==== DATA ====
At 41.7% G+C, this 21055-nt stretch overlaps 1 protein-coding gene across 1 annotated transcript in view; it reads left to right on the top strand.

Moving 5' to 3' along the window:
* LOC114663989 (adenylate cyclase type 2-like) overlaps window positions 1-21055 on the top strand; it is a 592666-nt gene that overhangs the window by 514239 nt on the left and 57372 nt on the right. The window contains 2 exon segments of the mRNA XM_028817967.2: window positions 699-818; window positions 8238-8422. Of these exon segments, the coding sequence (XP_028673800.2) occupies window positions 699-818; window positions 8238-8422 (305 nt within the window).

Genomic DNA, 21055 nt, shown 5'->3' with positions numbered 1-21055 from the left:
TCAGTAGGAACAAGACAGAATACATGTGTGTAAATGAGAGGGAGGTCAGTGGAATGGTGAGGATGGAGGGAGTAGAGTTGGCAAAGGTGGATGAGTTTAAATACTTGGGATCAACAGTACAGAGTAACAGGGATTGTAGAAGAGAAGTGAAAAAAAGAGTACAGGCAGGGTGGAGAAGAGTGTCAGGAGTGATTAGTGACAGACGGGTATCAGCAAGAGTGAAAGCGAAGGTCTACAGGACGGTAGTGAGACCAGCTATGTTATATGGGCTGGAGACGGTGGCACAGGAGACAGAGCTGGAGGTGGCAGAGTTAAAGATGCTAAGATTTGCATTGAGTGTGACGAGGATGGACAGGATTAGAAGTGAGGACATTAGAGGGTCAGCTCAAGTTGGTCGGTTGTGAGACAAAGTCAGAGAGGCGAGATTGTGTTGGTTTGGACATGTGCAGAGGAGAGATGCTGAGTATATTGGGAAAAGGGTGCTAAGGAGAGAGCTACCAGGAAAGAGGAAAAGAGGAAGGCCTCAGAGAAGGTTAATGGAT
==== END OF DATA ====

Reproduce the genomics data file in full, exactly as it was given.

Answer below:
At 41.7% G+C, this 21055-nt stretch overlaps 1 protein-coding gene across 1 annotated transcript in view; it reads left to right on the top strand.

Moving 5' to 3' along the window:
* LOC114663989 (adenylate cyclase type 2-like) overlaps window positions 1-21055 on the top strand; it is a 592666-nt gene that overhangs the window by 514239 nt on the left and 57372 nt on the right. The window contains 2 exon segments of the mRNA XM_028817967.2: window positions 699-818; window positions 8238-8422. Of these exon segments, the coding sequence (XP_028673800.2) occupies window positions 699-818; window positions 8238-8422 (305 nt within the window).

Genomic DNA, 21055 nt, shown 5'->3' with positions numbered 1-21055 from the left:
TCAGTAGGAACAAGACAGAATACATGTGTGTAAATGAGAGGGAGGTCAGTGGAATGGTGAGGATGGAGGGAGTAGAGTTGGCAAAGGTGGATGAGTTTAAATACTTGGGATCAACAGTACAGAGTAACAGGGATTGTAGAAGAGAAGTGAAAAAAAGAGTACAGGCAGGGTGGAGAAGAGTGTCAGGAGTGATTAGTGACAGACGGGTATCAGCAAGAGTGAAAGCGAAGGTCTACAGGACGGTAGTGAGACCAGCTATGTTATATGGGCTGGAGACGGTGGCACAGGAGACAGAGCTGGAGGTGGCAGAGTTAAAGATGCTAAGATTTGCATTGAGTGTGACGAGGATGGACAGGATTAGAAGTGAGGACATTAGAGGGTCAGCTCAAGTTGGTCGGTTGTGAGACAAAGTCAGAGAGGCGAGATTGTGTTGGTTTGGACATGTGCAGAGGAGAGATGCTGAGTATATTGGGAAAAGGGTGCTAAGGAGAGAGCTACCAGGAAAGAGGAAAAGAGGAAGGCCTCAGAGAAGGTTAATGGAT